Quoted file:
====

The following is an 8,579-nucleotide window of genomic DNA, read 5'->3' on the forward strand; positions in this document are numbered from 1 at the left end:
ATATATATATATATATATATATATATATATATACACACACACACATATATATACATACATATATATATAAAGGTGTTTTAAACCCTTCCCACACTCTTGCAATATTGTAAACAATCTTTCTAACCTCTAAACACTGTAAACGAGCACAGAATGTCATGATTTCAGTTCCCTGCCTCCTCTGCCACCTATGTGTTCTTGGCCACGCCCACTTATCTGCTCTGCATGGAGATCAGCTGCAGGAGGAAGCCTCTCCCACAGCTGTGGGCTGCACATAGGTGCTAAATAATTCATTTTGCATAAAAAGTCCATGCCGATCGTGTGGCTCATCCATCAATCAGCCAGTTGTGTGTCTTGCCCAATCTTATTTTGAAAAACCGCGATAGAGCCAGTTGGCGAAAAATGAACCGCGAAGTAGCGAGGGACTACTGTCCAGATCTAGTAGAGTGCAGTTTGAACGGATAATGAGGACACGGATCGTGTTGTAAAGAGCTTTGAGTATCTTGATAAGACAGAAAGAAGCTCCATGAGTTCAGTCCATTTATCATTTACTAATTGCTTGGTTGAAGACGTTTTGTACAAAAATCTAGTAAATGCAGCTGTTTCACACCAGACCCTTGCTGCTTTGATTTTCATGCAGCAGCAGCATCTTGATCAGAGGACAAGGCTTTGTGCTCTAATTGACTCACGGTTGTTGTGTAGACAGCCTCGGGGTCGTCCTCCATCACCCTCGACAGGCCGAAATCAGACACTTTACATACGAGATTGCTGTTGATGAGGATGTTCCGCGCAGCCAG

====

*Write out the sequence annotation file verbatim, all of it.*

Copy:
The following is an 8,579-nucleotide window of genomic DNA, read 5'->3' on the forward strand; positions in this document are numbered from 1 at the left end:
ATATATATATATATATATATATATATATATATACACACACACACATATATATACATACATATATATATAAAGGTGTTTTAAACCCTTCCCACACTCTTGCAATATTGTAAACAATCTTTCTAACCTCTAAACACTGTAAACGAGCACAGAATGTCATGATTTCAGTTCCCTGCCTCCTCTGCCACCTATGTGTTCTTGGCCACGCCCACTTATCTGCTCTGCATGGAGATCAGCTGCAGGAGGAAGCCTCTCCCACAGCTGTGGGCTGCACATAGGTGCTAAATAATTCATTTTGCATAAAAAGTCCATGCCGATCGTGTGGCTCATCCATCAATCAGCCAGTTGTGTGTCTTGCCCAATCTTATTTTGAAAAACCGCGATAGAGCCAGTTGGCGAAAAATGAACCGCGAAGTAGCGAGGGACTACTGTCCAGATCTAGTAGAGTGCAGTTTGAACGGATAATGAGGACACGGATCGTGTTGTAAAGAGCTTTGAGTATCTTGATAAGACAGAAAGAAGCTCCATGAGTTCAGTCCATTTATCATTTACTAATTGCTTGGTTGAAGACGTTTTGTACAAAAATCTAGTAAATGCAGCTGTTTCACACCAGACCCTTGCTGCTTTGATTTTCATGCAGCAGCAGCATCTTGATCAGAGGACAAGGCTTTGTGCTCTAATTGACTCACGGTTGTTGTGTAGACAGCCTCGGGGTCGTCCTCCATCACCCTCGACAGGCCGAAATCAGACACTTTACATACGAGATTGCTGTTGATGAGGATGTTCCGCGCAGCCAG